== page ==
Chacabuco Nigel Holmes’ “explanation graphics” in Time Magazine in the 80’s and 90’s were my introduction to what is now commonly referred to as infographics. Nigel’s clever graphic solutions that infused statistics with meaning and grabbed readers’ attention with its visual charm, made me want to do them too! As a freelance illustrator and magazine art director/designer I did on occasion create charts, graphs, and illustrated maps. As with Nigel Holme’s work, the new crop of infographics sprouting up everywhere around the interwebs has once again captured my attention and inspired me to want to try my hand at it.
buy cenforce cheap At School Library Journal where I am the art director, I was asked to commission an infographic based on findings from a recent technology survey. I quickly discovered that this is a specialty field and it wasn’t going to be as easy finding a “data visualizer” as it is to find an illustrator or graphic artist. Many infographics do not include artist credits which I began to realize meant that the work was collaborative in-house (organization) or agency efforts.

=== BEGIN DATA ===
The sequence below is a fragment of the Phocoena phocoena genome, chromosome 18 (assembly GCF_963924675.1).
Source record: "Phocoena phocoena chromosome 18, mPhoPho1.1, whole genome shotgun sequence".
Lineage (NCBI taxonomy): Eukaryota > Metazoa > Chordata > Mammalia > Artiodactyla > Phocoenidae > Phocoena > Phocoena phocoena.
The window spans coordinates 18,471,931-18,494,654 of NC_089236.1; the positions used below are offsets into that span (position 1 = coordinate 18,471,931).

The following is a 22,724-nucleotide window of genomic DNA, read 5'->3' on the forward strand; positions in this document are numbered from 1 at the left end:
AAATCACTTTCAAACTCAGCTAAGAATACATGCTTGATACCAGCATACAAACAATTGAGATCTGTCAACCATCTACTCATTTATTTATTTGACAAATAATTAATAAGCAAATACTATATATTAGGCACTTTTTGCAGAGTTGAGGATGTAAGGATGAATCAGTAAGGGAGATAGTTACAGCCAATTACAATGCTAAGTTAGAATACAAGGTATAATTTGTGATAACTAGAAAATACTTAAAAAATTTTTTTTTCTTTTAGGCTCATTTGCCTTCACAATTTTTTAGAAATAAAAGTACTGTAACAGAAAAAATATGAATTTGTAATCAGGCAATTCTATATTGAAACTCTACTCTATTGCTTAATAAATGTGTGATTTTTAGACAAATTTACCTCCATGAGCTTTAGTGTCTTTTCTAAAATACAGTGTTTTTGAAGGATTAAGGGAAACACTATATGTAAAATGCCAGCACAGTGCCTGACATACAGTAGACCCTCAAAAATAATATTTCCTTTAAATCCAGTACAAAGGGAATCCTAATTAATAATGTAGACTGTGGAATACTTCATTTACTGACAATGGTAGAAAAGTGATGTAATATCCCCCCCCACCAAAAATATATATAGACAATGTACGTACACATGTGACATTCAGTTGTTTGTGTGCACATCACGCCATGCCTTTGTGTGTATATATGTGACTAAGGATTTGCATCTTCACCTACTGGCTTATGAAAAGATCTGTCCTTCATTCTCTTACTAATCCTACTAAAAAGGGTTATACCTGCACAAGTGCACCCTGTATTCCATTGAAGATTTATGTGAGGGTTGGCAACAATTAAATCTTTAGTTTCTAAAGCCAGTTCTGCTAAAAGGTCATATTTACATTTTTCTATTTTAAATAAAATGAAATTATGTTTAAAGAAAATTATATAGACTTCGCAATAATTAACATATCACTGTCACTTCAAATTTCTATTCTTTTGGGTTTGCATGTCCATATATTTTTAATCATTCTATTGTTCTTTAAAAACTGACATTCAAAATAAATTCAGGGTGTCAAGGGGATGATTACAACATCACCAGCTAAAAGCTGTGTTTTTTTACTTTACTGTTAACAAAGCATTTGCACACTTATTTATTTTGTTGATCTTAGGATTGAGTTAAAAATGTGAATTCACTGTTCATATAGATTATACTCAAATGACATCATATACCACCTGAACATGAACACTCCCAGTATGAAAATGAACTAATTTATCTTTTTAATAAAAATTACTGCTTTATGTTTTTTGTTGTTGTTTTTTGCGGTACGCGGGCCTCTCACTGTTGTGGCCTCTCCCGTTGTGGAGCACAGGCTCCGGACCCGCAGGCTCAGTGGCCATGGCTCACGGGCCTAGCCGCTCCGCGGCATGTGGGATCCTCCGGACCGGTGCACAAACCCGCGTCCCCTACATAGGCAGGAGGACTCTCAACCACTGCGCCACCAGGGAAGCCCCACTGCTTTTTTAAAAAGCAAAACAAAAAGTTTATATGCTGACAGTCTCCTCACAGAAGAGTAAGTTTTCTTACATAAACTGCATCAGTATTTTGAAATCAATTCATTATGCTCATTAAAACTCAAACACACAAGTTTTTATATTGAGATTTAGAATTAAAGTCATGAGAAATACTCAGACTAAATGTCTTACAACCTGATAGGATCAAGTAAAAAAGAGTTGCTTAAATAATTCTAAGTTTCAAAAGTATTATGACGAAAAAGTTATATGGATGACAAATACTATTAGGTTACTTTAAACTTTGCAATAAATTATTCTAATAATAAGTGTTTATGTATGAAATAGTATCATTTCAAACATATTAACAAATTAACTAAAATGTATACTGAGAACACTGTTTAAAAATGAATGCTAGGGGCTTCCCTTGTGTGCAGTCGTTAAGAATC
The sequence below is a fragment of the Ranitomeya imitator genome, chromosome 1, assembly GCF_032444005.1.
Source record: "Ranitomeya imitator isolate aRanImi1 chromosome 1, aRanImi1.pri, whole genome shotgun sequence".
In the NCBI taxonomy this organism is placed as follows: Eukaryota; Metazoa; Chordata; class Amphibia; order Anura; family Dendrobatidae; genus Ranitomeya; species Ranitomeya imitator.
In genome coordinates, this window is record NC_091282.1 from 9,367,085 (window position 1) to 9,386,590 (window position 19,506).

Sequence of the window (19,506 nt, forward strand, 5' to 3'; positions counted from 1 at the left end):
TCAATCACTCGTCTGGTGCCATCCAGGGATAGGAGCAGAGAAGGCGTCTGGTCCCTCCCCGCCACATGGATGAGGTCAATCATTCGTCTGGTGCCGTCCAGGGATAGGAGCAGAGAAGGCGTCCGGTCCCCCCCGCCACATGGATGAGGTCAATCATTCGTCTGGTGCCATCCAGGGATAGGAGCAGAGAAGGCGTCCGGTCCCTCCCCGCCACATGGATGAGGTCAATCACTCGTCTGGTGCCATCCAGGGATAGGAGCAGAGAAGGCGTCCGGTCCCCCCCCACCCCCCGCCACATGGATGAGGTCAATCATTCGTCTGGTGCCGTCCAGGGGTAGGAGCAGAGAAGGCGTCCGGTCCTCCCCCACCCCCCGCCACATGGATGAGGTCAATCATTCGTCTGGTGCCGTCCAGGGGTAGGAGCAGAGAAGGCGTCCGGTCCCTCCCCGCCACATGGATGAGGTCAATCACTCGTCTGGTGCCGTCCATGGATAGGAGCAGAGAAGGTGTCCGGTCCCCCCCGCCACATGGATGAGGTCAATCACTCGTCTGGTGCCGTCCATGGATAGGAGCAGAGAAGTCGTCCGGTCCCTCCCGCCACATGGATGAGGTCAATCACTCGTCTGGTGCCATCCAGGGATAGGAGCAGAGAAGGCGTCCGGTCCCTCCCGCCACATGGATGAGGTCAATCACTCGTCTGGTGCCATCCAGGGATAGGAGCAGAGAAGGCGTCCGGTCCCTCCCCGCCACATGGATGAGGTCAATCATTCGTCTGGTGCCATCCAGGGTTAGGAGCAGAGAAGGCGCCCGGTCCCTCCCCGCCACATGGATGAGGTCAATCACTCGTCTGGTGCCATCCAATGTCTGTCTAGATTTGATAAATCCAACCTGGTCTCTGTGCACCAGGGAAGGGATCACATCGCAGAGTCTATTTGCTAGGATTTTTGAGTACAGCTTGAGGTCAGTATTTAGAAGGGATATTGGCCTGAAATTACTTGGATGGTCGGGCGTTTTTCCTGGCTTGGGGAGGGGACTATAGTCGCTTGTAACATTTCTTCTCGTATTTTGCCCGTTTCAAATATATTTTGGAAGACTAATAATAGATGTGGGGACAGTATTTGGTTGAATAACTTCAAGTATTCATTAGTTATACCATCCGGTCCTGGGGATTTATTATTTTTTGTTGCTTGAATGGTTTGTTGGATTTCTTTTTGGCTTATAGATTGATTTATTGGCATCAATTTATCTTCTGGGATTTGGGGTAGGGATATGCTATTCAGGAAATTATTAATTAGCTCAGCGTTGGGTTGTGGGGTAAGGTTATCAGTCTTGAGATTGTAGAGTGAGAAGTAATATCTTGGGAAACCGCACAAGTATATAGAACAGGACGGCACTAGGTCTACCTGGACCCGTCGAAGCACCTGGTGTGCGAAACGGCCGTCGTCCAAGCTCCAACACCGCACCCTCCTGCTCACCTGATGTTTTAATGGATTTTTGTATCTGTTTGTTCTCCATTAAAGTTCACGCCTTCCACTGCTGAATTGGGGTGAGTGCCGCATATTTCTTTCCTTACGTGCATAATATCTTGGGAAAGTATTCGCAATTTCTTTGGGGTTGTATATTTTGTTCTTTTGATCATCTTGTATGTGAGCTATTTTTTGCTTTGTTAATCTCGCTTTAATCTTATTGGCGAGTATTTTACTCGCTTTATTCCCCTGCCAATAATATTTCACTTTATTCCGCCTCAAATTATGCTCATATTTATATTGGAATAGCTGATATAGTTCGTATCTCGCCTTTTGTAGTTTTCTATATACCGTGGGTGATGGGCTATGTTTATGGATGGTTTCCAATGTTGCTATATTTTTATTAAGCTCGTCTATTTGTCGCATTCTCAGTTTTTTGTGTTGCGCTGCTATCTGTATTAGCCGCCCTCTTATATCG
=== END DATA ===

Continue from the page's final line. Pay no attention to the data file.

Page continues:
So I tackled this one myself (with the support of SLJ‘s editors of course, and our in-house researcher who provided and helped parse the data). I learned a lot about the process. A good infographic in my opinion is a combination of appealing graphics and illustration, and provocative, succinct writing. But at the heart of an infographic, I believe, is data visualization—delivering information to the reader in a way that provides context, gives meaning, and is memorable.